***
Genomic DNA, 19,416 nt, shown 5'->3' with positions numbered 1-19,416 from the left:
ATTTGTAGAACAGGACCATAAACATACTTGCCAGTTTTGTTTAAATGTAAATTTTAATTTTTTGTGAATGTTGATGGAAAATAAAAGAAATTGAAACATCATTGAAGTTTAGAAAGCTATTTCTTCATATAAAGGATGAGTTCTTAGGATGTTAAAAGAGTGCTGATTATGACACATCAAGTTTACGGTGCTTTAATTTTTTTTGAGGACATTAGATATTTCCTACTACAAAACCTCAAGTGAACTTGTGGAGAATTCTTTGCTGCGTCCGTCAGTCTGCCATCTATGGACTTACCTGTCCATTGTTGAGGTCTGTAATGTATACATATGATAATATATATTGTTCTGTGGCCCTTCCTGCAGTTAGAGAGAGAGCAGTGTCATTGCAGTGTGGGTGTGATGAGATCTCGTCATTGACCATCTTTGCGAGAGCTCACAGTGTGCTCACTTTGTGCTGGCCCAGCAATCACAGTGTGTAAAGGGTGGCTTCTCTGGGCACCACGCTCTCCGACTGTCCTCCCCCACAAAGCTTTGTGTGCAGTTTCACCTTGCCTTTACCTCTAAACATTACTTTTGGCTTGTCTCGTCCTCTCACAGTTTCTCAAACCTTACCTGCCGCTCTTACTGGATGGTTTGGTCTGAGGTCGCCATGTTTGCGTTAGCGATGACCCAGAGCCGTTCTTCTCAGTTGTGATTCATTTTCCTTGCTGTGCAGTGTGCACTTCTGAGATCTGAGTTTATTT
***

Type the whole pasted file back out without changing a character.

Genomic DNA, 19,416 nt, shown 5'->3' with positions numbered 1-19,416 from the left:
ATTTGTAGAACAGGACCATAAACATACTTGCCAGTTTTGTTTAAATGTAAATTTTAATTTTTTGTGAATGTTGATGGAAAATAAAAGAAATTGAAACATCATTGAAGTTTAGAAAGCTATTTCTTCATATAAAGGATGAGTTCTTAGGATGTTAAAAGAGTGCTGATTATGACACATCAAGTTTACGGTGCTTTAATTTTTTTTGAGGACATTAGATATTTCCTACTACAAAACCTCAAGTGAACTTGTGGAGAATTCTTTGCTGCGTCCGTCAGTCTGCCATCTATGGACTTACCTGTCCATTGTTGAGGTCTGTAATGTATACATATGATAATATATATTGTTCTGTGGCCCTTCCTGCAGTTAGAGAGAGAGCAGTGTCATTGCAGTGTGGGTGTGATGAGATCTCGTCATTGACCATCTTTGCGAGAGCTCACAGTGTGCTCACTTTGTGCTGGCCCAGCAATCACAGTGTGTAAAGGGTGGCTTCTCTGGGCACCACGCTCTCCGACTGTCCTCCCCCACAAAGCTTTGTGTGCAGTTTCACCTTGCCTTTACCTCTAAACATTACTTTTGGCTTGTCTCGTCCTCTCACAGTTTCTCAAACCTTACCTGCCGCTCTTACTGGATGGTTTGGTCTGAGGTCGCCATGTTTGCGTTAGCGATGACCCAGAGCCGTTCTTCTCAGTTGTGATTCATTTTCCTTGCTGTGCAGTGTGCACTTCTGAGATCTGAGTTTATTT